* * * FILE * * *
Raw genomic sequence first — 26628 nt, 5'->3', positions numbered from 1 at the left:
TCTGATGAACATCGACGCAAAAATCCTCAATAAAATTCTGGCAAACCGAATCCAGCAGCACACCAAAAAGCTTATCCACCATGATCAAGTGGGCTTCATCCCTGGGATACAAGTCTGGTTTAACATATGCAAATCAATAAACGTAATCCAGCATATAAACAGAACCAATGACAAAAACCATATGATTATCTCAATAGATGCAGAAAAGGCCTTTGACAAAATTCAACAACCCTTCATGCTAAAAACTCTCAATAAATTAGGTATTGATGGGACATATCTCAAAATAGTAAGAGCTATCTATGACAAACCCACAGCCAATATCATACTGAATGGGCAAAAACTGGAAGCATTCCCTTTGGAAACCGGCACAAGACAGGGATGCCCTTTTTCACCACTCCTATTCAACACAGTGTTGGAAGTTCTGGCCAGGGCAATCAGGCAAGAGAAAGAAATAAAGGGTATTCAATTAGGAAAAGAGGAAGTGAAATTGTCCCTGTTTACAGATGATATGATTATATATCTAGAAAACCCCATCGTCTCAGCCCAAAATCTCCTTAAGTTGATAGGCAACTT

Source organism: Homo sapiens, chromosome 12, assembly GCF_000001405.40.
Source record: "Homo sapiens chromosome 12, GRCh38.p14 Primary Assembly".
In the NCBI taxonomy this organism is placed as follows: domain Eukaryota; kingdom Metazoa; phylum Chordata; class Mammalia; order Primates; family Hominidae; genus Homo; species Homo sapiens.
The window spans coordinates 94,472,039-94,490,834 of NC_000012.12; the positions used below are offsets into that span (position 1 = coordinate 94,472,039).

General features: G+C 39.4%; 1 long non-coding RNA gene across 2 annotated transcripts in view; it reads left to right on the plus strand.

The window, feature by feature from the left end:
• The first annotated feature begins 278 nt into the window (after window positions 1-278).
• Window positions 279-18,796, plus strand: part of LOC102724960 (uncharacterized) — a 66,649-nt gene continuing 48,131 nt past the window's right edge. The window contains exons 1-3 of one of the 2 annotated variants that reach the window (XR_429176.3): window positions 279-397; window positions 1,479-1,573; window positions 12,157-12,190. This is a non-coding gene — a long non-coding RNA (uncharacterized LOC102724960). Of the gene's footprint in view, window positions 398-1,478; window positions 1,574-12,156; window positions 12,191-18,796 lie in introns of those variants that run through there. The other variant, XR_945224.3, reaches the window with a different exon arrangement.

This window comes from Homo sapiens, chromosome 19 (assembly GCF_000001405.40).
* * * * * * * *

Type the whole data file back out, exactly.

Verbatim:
Raw genomic sequence first — 26628 nt, 5'->3', positions numbered from 1 at the left:
TCTGATGAACATCGACGCAAAAATCCTCAATAAAATTCTGGCAAACCGAATCCAGCAGCACACCAAAAAGCTTATCCACCATGATCAAGTGGGCTTCATCCCTGGGATACAAGTCTGGTTTAACATATGCAAATCAATAAACGTAATCCAGCATATAAACAGAACCAATGACAAAAACCATATGATTATCTCAATAGATGCAGAAAAGGCCTTTGACAAAATTCAACAACCCTTCATGCTAAAAACTCTCAATAAATTAGGTATTGATGGGACATATCTCAAAATAGTAAGAGCTATCTATGACAAACCCACAGCCAATATCATACTGAATGGGCAAAAACTGGAAGCATTCCCTTTGGAAACCGGCACAAGACAGGGATGCCCTTTTTCACCACTCCTATTCAACACAGTGTTGGAAGTTCTGGCCAGGGCAATCAGGCAAGAGAAAGAAATAAAGGGTATTCAATTAGGAAAAGAGGAAGTGAAATTGTCCCTGTTTACAGATGATATGATTATATATCTAGAAAACCCCATCGTCTCAGCCCAAAATCTCCTTAAGTTGATAGGCAACTT

Source organism: Homo sapiens, chromosome 12, assembly GCF_000001405.40.
Source record: "Homo sapiens chromosome 12, GRCh38.p14 Primary Assembly".
In the NCBI taxonomy this organism is placed as follows: domain Eukaryota; kingdom Metazoa; phylum Chordata; class Mammalia; order Primates; family Hominidae; genus Homo; species Homo sapiens.
The window spans coordinates 94,472,039-94,490,834 of NC_000012.12; the positions used below are offsets into that span (position 1 = coordinate 94,472,039).

General features: G+C 39.4%; 1 long non-coding RNA gene across 2 annotated transcripts in view; it reads left to right on the plus strand.

The window, feature by feature from the left end:
• The first annotated feature begins 278 nt into the window (after window positions 1-278).
• Window positions 279-18,796, plus strand: part of LOC102724960 (uncharacterized) — a 66,649-nt gene continuing 48,131 nt past the window's right edge. The window contains exons 1-3 of one of the 2 annotated variants that reach the window (XR_429176.3): window positions 279-397; window positions 1,479-1,573; window positions 12,157-12,190. This is a non-coding gene — a long non-coding RNA (uncharacterized LOC102724960). Of the gene's footprint in view, window positions 398-1,478; window positions 1,574-12,156; window positions 12,191-18,796 lie in introns of those variants that run through there. The other variant, XR_945224.3, reaches the window with a different exon arrangement.

This window comes from Homo sapiens, chromosome 19 (assembly GCF_000001405.40).